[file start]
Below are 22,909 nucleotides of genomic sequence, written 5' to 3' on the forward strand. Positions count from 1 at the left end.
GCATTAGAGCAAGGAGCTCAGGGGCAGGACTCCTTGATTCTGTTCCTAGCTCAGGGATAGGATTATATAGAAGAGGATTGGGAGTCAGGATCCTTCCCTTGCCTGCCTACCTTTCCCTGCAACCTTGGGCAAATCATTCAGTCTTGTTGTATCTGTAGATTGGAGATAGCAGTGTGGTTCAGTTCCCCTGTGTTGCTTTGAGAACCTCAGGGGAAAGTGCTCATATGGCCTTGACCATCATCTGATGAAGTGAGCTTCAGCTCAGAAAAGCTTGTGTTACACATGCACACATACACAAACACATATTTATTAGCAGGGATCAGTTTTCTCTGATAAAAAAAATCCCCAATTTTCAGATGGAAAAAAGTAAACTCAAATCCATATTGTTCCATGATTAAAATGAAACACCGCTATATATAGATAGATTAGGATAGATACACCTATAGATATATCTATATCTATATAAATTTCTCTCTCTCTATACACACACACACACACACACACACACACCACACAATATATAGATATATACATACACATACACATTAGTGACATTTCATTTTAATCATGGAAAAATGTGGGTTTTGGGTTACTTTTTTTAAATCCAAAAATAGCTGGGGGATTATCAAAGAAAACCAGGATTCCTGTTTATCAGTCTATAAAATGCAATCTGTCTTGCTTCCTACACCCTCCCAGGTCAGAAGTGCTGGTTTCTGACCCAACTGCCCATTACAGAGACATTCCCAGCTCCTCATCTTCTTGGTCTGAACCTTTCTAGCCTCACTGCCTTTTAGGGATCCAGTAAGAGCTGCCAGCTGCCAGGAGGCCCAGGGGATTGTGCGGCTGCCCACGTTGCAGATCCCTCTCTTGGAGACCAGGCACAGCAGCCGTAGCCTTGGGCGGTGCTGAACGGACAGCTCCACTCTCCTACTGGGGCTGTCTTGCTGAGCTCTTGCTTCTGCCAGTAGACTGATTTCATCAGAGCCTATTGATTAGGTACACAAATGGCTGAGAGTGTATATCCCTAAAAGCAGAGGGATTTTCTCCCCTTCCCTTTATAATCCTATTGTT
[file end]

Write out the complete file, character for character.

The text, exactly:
Below are 22,909 nucleotides of genomic sequence, written 5' to 3' on the forward strand. Positions count from 1 at the left end.
GCATTAGAGCAAGGAGCTCAGGGGCAGGACTCCTTGATTCTGTTCCTAGCTCAGGGATAGGATTATATAGAAGAGGATTGGGAGTCAGGATCCTTCCCTTGCCTGCCTACCTTTCCCTGCAACCTTGGGCAAATCATTCAGTCTTGTTGTATCTGTAGATTGGAGATAGCAGTGTGGTTCAGTTCCCCTGTGTTGCTTTGAGAACCTCAGGGGAAAGTGCTCATATGGCCTTGACCATCATCTGATGAAGTGAGCTTCAGCTCAGAAAAGCTTGTGTTACACATGCACACATACACAAACACATATTTATTAGCAGGGATCAGTTTTCTCTGATAAAAAAAATCCCCAATTTTCAGATGGAAAAAAGTAAACTCAAATCCATATTGTTCCATGATTAAAATGAAACACCGCTATATATAGATAGATTAGGATAGATACACCTATAGATATATCTATATCTATATAAATTTCTCTCTCTCTATACACACACACACACACACACACACACACCACACAATATATAGATATATACATACACATACACATTAGTGACATTTCATTTTAATCATGGAAAAATGTGGGTTTTGGGTTACTTTTTTTAAATCCAAAAATAGCTGGGGGATTATCAAAGAAAACCAGGATTCCTGTTTATCAGTCTATAAAATGCAATCTGTCTTGCTTCCTACACCCTCCCAGGTCAGAAGTGCTGGTTTCTGACCCAACTGCCCATTACAGAGACATTCCCAGCTCCTCATCTTCTTGGTCTGAACCTTTCTAGCCTCACTGCCTTTTAGGGATCCAGTAAGAGCTGCCAGCTGCCAGGAGGCCCAGGGGATTGTGCGGCTGCCCACGTTGCAGATCCCTCTCTTGGAGACCAGGCACAGCAGCCGTAGCCTTGGGCGGTGCTGAACGGACAGCTCCACTCTCCTACTGGGGCTGTCTTGCTGAGCTCTTGCTTCTGCCAGTAGACTGATTTCATCAGAGCCTATTGATTAGGTACACAAATGGCTGAGAGTGTATATCCCTAAAAGCAGAGGGATTTTCTCCCCTTCCCTTTATAATCCTATTGTT